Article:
Saturday, May 1, 2010


I've been kicking around the idea of homeschooling for months now. It's getting to be more common everywhere, but also in the special ed world. Parents are finding out that there aren't adequate programs out there to teach our difficult, complicated children. Some districts are great and have plenty of services. Others (like ours) aren't so great at even educating the neuro-typical kids. Taz wouldn't stand a shot. He may even be out-placed to a therapeutic school, for some not a bad thing, for me, a tragedy (because of a bad experience I had working in a therapeutic school several years ago. I haven't gotten over it and I have a personal vendetta against them).

Or maybe I'm wrong. Maybe public school could meet his developmental, educational, emotional, social, and sensory needs. Wow. That's a long list of needs isn't it? I'm barely able to meet them and I have only one other child to look after and no pressure to pass standardized testing. I have all the time in the world to study him and understand him and all the motivation in the world to help him succeed. But even with all that, even with being his mother, I can't always do it. I can't always keep him interested in learning or motivated to challenge himself. I can't always keep him focused for longer than 2 minutes on a task. If I can't do it, how can a teacher with at least 10 other kids to worry about do it?

So I have decided to homeschool. And I fully admit I might be out of my mind. This may not work. I might go crazy. I may not be able to teach him. Taz may not be able to learn from me. I don't really know what's going to happen. But I'm going to try. And he's only four. So if it goes horribly wrong, it's only preschool right? Right?


  1. Yay! You can do it!

    You have to find support tho - it makes a huge difference. there is one yahoo group i'm on, homeschooling extraordinary kids, which is for kids who are gifted and/or specail needs - very helpful. Also read a lot - homeschool diner is one of my favorites to start with. The biggest thing is NOT to try to make it look like a school, but to fit in learning where and when he is ready to learn - esp with our variable-mood kids. He might like to practice numbers while jumping a trampoline, or might prefer to practice reading with a computer program instead of a book - and those are fine, as long as he's learning.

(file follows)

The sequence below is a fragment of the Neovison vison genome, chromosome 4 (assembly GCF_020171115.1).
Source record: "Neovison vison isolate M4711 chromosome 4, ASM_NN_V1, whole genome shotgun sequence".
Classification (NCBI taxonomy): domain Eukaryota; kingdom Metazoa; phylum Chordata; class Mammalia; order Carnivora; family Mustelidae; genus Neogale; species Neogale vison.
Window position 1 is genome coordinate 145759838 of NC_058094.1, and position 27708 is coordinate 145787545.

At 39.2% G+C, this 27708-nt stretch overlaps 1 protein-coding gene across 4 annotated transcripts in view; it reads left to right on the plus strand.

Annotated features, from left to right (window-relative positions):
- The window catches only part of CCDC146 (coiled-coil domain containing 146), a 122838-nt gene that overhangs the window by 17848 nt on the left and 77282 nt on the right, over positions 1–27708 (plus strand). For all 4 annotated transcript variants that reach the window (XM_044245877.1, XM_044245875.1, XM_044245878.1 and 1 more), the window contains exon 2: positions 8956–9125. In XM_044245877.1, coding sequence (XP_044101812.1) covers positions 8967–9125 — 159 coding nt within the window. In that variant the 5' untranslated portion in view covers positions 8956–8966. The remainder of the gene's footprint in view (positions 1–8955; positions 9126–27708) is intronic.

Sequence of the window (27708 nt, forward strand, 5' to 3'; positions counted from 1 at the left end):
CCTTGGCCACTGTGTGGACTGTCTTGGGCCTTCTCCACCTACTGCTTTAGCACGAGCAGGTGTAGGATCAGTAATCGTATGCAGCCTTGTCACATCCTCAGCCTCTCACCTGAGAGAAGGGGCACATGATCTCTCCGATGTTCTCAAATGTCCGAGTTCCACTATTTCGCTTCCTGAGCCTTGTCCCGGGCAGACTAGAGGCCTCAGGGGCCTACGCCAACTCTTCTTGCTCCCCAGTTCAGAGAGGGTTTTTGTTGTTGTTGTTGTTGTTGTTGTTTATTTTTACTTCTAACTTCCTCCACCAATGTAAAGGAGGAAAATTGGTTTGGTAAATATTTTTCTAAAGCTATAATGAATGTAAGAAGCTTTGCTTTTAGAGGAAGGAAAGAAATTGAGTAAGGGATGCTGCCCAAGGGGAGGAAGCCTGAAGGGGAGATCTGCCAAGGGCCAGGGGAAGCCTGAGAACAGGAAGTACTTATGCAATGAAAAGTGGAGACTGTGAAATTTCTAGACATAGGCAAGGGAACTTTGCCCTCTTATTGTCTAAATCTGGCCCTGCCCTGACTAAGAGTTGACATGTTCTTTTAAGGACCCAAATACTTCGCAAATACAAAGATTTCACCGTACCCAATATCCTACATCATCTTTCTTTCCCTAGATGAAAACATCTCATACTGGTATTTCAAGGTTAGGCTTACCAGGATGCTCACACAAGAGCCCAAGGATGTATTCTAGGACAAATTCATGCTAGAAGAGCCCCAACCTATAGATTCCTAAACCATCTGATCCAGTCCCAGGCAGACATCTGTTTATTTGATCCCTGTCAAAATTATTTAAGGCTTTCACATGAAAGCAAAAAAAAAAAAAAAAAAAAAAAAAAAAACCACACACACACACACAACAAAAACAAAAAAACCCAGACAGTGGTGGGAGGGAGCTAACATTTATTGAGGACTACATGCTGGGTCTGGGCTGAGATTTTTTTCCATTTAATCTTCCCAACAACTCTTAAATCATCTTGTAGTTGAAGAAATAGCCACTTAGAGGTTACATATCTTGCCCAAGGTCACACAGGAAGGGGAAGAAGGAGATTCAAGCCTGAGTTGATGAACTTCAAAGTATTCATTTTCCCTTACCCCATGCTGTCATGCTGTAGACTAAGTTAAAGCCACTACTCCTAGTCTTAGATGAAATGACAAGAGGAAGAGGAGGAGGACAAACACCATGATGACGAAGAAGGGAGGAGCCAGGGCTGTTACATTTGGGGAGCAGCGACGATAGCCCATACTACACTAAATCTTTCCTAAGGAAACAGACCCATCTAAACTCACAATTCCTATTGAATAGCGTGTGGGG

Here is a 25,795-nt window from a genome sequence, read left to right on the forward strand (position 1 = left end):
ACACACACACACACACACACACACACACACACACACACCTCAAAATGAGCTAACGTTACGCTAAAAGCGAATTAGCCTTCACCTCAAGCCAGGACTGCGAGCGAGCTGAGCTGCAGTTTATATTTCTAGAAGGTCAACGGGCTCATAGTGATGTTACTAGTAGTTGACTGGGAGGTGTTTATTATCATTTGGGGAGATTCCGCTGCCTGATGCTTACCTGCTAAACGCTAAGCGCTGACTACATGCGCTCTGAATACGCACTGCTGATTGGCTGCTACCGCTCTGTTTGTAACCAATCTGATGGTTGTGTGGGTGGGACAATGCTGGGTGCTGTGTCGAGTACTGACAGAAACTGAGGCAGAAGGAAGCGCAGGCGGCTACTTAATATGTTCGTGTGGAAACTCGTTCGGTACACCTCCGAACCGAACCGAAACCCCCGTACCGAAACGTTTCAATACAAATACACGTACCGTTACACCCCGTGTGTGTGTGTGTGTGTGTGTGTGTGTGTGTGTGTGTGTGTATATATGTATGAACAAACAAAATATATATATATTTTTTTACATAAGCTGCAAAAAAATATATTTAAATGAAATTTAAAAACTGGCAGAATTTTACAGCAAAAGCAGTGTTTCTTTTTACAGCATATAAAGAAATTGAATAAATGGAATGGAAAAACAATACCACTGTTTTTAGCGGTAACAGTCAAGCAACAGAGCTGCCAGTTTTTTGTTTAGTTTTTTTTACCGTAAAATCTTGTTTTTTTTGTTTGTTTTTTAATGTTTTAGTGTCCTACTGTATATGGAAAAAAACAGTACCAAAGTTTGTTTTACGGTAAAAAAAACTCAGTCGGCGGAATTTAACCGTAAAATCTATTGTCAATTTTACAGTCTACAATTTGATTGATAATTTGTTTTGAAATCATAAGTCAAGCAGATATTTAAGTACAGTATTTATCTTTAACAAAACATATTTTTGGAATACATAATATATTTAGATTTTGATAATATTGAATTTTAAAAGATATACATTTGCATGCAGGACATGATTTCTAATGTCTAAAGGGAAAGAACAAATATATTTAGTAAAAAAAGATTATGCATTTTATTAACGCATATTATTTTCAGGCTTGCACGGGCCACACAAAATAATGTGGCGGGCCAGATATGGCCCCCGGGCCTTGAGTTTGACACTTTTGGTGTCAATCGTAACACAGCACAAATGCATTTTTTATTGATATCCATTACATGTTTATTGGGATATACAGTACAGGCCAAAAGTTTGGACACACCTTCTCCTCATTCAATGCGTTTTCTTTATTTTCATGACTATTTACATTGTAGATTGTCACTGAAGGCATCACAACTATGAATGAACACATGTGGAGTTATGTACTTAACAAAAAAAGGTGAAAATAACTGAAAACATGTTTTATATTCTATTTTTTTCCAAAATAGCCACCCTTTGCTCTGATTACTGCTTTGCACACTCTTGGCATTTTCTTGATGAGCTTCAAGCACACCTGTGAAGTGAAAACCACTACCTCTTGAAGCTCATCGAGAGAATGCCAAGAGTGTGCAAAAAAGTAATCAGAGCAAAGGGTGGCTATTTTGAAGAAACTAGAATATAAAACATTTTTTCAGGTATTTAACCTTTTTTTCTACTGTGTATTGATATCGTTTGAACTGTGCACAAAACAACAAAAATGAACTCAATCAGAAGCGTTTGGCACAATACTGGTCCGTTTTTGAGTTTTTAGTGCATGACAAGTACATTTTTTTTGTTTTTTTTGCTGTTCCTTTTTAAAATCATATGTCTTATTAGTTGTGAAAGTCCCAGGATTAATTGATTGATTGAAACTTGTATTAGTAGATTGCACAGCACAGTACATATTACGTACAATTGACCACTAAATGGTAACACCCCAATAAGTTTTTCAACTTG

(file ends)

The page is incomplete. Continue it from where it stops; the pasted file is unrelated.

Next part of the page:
You know it made my life so much easier, not having to try to convince teachers that, no, he's NOT doing that on purpose to annoy you, and no, yelling at him WONT help . . . and the iep meetings and the homework and the 'nobody likes m!' . . . oy. feel free to hit me with any questions!

  2. Yes, it's only preschool! One of the best things anyone told me when we were struggling with education decisions for Carter was this: There are no educational emergencies.

    Also, you don't have to make a permanent decision. If homeschooling feels right for now, do it. If it stops feeling right, look at the alternatives. We've done public, home, and private school and if I've learned one thing, it's that it's best to stay open to all the possibilities.

  3. I agree with Adrienne. We've done all types of school as well and you can always change as needed. The most important piece of homeschooling special needs kids, in my opinion, is to make sure you have scheduled time apart from your child so you don't burn out. Let us know how it goes :)